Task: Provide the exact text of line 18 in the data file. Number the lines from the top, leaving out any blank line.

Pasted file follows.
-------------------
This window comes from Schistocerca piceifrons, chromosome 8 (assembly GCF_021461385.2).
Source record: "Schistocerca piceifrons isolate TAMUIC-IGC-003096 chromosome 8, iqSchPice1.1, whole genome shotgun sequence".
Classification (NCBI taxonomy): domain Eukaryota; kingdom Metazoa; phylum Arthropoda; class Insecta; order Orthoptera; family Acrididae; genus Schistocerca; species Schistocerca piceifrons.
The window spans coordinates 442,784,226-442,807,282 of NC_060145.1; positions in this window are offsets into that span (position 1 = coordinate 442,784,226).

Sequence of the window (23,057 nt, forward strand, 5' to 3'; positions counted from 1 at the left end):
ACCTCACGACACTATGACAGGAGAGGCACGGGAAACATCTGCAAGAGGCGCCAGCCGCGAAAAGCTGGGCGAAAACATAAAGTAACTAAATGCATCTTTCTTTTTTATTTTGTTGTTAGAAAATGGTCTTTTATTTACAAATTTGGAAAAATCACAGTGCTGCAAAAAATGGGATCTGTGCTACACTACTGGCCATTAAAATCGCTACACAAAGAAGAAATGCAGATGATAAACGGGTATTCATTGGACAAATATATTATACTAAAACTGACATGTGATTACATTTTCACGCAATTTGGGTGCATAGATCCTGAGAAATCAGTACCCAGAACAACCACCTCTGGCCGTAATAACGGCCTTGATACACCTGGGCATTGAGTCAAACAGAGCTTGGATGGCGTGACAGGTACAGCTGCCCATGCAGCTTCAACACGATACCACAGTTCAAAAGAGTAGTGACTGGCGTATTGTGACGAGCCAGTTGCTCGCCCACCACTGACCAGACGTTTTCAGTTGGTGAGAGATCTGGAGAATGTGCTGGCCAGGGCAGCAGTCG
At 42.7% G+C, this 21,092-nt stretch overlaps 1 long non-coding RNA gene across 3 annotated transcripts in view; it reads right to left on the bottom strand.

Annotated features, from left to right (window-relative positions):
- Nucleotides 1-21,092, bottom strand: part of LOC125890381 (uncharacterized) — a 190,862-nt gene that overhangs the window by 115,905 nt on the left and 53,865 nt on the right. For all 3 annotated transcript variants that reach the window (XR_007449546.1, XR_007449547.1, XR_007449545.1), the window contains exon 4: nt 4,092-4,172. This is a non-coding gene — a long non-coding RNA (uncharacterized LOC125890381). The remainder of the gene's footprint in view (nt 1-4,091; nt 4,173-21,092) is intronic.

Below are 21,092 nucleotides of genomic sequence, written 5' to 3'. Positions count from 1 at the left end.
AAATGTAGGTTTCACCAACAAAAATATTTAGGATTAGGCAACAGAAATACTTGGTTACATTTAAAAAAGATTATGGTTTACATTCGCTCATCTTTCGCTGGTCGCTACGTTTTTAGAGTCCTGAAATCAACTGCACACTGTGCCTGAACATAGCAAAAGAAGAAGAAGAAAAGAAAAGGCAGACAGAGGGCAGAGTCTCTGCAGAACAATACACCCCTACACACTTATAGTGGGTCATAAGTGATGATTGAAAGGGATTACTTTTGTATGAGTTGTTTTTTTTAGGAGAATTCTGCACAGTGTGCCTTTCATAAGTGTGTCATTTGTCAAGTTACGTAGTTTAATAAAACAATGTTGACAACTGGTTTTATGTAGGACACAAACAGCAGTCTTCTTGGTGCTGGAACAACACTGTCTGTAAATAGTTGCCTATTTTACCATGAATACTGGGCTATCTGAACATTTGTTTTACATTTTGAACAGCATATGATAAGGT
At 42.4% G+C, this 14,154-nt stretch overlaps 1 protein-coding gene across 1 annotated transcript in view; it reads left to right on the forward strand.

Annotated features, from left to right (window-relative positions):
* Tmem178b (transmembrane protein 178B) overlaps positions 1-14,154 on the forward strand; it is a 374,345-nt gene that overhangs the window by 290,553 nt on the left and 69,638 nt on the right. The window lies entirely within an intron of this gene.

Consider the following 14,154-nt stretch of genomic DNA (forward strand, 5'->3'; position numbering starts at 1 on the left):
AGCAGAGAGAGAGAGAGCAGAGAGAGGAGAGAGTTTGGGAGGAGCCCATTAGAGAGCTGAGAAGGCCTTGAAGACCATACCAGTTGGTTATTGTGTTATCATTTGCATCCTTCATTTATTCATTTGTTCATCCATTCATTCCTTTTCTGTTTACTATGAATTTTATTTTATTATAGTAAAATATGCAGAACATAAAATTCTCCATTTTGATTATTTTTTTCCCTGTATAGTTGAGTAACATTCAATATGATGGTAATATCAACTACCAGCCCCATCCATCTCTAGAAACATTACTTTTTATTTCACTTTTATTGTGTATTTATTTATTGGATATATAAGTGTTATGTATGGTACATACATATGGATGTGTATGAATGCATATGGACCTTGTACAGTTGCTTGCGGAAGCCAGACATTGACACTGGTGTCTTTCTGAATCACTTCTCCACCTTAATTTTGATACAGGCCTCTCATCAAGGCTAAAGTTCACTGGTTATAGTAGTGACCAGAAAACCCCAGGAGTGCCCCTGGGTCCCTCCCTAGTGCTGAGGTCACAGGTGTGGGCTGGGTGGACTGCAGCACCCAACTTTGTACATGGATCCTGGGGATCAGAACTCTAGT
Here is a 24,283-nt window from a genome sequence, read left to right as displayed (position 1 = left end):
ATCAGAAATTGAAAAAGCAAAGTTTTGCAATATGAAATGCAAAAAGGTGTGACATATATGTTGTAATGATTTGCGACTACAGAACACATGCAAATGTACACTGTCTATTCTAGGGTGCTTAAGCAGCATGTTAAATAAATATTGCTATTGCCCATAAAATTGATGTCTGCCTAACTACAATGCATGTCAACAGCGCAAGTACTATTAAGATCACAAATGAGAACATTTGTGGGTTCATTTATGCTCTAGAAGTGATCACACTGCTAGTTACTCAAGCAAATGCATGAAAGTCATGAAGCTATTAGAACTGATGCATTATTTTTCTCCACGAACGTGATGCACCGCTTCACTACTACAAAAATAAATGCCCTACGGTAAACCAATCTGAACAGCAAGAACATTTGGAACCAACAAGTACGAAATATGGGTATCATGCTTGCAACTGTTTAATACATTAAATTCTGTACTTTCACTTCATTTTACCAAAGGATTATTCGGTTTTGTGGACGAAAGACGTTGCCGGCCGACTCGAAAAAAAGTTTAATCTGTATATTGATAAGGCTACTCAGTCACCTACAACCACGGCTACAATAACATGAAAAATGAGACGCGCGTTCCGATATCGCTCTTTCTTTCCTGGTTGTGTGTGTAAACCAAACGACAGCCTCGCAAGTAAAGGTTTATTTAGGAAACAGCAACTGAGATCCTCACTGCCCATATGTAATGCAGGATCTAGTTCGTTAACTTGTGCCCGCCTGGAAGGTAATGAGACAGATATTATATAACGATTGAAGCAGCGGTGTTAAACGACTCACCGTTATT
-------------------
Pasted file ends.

ATCAGAAATTGAAAAAGCAAAGTTTTGCAATATGAAATGCAAAAAGGTGTGACATATATGTTGTAATGATTTGCGACTACAGAACACATGCAAATGTACACTGTCTATTCTAGGGTGCTTAAGCAGCATGTTAAATAAATATTGCTATTGCCCATAAAATTGATGTCTGCCTAACTACAATGCATGTCAACAGCGCAAGTACTATTAAGATCACAAATGAGAACATTTGTGGGTTCATTTATGCTCTAGAAGTGATCACACTGCTAGTTACTCAAGCAAATGCATGAAAGTCATGAAGCTATTAGAACTGATGCATTATTTTTCTCCACGAACGTGATGCACCGCTTCACTACTACAAAAATAAATGCCCTACGGTAAACCAATCTGAACAGCAAGAACATTTGGAACCAACAAGTACGAAATATGGGTATCATGCTTGCAACTGTTTAATACATTAAATTCTGTACTTTCACTTCATTTTACCAAAGGATTATTCGGTTTTGTGGACGAAAGACGTTGCCGGCCGACTCGAAAAAAAGTTTAATCTGTATATTGATAAGGCTACTCAGTCACCTACAACCACGGCTACAATAACATGAAAAATGAGACGCGCGTTCCGATATCGCTCTTTCTTTCCTGGTTGTGTGTGTAAACCAAACGACAGCCTCGCAAGTAAAGGTTTATTTAGGAAACAGCAACTGAGATCCTCACTGCCCATATGTAATGCAGGATCTAGTTCGTTAACTTGTGCCCGCCTGGAAGGTAATGAGACAGATATTATATAACGATTGAAGCAGCGGTGTTAAACGACTCACCGTTATT